RD: Is there any way we could improve on your favorite product?
EW: I would like to see Rhodia graph paper pads and notebooks offered with a “sans-perforation” option for those of us who wish to keep our pages permanently bound.
I would love to see Rhodia offer a notebook bound in a Japanese-style accordion structure. The only widely available structure of this type currently available (that I know of) uses a paper with uneven/unreliable sizing: sometimes repelling media and sometimes suffering from both ink feathering and bleed-through.
I would like to see the Rhodiarama line offered with a white paper option (in addition to the ivory).
I would be delighted to see a different adhesive used in the binding of the Clairefontaine 9540C Douceur de l’ecriture. In the warm Southwest the adhesive liquifies when the spine is cradled in the hand for extended periods of time (half an hour or more) and then re-hardens when the notebook is set down. Over time this might prove problematic as the binding gradually repeatedly slips, shifts position, or releases altogether.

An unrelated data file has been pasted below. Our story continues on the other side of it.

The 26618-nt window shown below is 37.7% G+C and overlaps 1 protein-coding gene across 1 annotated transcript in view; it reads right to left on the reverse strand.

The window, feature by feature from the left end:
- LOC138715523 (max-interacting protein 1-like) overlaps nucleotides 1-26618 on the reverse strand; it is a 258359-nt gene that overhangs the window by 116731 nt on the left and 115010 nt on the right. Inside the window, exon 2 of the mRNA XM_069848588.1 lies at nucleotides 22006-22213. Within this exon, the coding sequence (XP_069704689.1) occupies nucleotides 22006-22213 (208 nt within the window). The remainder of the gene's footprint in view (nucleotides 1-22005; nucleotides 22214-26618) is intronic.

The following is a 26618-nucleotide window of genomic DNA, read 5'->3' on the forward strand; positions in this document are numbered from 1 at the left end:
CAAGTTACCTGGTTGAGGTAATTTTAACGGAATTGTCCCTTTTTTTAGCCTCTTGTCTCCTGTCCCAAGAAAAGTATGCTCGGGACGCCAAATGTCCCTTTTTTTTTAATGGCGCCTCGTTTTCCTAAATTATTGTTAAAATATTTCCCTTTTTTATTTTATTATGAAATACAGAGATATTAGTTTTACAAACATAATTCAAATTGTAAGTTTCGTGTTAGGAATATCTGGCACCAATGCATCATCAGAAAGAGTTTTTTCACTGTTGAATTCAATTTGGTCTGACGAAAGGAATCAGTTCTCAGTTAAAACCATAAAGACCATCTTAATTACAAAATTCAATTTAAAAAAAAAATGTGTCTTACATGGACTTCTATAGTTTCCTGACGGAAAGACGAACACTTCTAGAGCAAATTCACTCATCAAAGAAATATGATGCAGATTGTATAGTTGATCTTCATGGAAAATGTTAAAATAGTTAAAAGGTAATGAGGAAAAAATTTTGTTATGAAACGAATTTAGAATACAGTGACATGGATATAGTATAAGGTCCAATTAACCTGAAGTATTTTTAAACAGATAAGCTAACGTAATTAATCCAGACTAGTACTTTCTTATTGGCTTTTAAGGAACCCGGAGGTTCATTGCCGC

Finally, I think a hardbound/softbound notebook line filled with G. Lalo laid paper (with deckled edges) in both portrait and landscape formats might make a beautiful addition to the Exaclair product lines.
Many thanks to Earnest for today’s Fan Profile. If you would like to be featured in a Rhodia Drive Fan Profile, please email Laurie@exaclair.com